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Argentine elected Pope Francis I

By Diana Swift on March, 13 2013

The newly elected Pope Francis I waves to the crowd from the central balcony of St. Peter's Basilica in Rome. Photo: Vatican News


The next successor of Saint Peter to the papal throne is an Argentine cardinal, Jorge Mario Bergoglio, 76, archbishop of Buenos Aires.  

According to a profile by John Allen Jr. Allen of the National Catholic Reporter, Bergoglio was runner-up to Joseph Ratzinger in the papal conclave of 2005 that elected Pope Benedict XVI.    

A man of simple personal tastes and habits, the new pope is seen by some as straddling the divide between liberals and conservatives and linking Europe with the developing world.  

Though reportedly conservative on matters of sexuality, marriage and reproduction, Bergoglio is a staunch supporter of social justice and a defender of the poor and the victims of globalization. As he told a gathering of Latin American bishops in 2007: "We live in the most unequal part of the world, which has grown the most yet reduced misery the least. The unjust distribution of goods persists, creating a situation of social sin that cries out to Heaven and limits the possibilities of a fuller life for so many of our brothers."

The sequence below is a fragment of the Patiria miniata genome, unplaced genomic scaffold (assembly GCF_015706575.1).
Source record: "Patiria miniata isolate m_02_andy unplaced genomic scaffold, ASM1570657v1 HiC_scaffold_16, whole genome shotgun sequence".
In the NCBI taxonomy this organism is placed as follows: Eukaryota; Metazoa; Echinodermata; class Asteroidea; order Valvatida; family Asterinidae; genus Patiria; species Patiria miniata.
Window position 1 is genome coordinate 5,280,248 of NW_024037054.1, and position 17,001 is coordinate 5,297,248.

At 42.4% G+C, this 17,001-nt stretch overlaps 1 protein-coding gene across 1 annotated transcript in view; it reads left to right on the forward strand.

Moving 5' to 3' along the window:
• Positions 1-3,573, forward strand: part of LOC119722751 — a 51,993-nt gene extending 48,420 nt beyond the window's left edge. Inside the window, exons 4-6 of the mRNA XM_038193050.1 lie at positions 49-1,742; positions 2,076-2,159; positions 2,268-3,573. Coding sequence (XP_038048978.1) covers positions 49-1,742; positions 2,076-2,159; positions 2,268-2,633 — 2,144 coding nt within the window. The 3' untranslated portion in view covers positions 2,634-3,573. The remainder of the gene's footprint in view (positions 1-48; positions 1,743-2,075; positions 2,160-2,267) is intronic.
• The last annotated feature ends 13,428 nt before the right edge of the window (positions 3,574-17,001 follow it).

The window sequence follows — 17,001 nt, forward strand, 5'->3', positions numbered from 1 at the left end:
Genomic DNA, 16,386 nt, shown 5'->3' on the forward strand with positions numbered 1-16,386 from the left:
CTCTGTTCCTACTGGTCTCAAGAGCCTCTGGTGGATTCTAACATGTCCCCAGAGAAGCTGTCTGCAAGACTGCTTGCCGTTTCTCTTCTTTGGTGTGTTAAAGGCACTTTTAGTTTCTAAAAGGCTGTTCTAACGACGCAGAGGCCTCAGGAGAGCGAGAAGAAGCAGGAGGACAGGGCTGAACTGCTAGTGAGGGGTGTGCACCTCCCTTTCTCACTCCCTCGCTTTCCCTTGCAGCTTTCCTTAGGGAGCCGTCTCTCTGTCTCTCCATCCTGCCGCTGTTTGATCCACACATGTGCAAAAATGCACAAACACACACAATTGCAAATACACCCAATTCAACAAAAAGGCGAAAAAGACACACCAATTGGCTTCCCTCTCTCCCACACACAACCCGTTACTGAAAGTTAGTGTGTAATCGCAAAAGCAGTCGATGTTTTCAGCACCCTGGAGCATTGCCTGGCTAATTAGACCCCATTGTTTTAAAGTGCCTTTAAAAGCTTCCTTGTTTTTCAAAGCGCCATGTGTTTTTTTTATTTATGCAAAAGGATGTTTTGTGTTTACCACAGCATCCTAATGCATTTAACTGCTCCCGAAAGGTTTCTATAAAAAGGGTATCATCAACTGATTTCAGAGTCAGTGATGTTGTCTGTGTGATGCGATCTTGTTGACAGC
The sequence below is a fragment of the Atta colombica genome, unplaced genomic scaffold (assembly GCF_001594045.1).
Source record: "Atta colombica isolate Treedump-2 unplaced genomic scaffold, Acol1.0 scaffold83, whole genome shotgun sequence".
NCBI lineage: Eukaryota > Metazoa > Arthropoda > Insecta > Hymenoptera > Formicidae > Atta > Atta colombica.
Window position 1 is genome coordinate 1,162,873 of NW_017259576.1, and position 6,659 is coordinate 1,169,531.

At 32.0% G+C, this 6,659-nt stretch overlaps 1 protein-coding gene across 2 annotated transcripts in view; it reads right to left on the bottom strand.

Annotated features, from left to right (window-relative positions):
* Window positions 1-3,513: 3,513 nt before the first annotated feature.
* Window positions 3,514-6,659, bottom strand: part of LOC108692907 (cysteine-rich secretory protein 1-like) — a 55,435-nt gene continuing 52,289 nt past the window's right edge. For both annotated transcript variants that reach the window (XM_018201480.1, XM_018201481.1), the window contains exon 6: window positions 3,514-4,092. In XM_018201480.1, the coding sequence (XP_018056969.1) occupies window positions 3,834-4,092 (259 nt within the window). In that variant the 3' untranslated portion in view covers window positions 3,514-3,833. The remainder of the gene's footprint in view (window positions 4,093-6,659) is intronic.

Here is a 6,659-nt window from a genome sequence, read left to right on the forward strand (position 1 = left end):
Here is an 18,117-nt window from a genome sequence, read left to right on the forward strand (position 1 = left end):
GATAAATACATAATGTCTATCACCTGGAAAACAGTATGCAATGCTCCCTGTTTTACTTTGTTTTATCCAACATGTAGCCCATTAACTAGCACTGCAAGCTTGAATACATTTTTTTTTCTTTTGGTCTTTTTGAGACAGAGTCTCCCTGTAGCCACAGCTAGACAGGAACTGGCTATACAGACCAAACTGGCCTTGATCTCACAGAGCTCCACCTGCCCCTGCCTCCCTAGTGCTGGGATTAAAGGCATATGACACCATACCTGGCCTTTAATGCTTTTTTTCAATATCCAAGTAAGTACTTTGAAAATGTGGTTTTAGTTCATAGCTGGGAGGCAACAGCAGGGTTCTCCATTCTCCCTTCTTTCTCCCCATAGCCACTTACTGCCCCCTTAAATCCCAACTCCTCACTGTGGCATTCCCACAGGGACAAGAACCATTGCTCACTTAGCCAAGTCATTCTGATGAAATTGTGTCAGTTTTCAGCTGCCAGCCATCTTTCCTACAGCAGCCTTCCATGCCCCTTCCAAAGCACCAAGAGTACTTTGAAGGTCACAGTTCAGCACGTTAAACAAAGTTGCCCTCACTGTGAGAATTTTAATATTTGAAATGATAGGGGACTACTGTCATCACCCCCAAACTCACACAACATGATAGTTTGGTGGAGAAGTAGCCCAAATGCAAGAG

According to a Vatican news release, Bergoglio was born in Buenos Aires in 1936 of Italian immigrant parents and ordained a Jesuit priest in 1969. He served as novice master in the Philosophical and Theological Faculty of San Miguel, where he also taught theology and later served as rector. He completed a doctorate in Germany in the 1980s.   In 1992 Bergoglio was appointed bishop of Auca and auxiliary of Buenos Aires, and in 1997 became coadjutor archbishop of Buenos Aires. Pope John Paul II proclaimed him a cardinal in 2001.

 

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By Diana Swift| March, 13 2013
Categories:  International News

About the Author

Diana Swift

Diana Swift

Diana Swift is an award-winning writer and editor with 30 years’ experience in newspaper and magazine editing and production. In January 2011, she joined the Anglican Journal as a contributing editor. 

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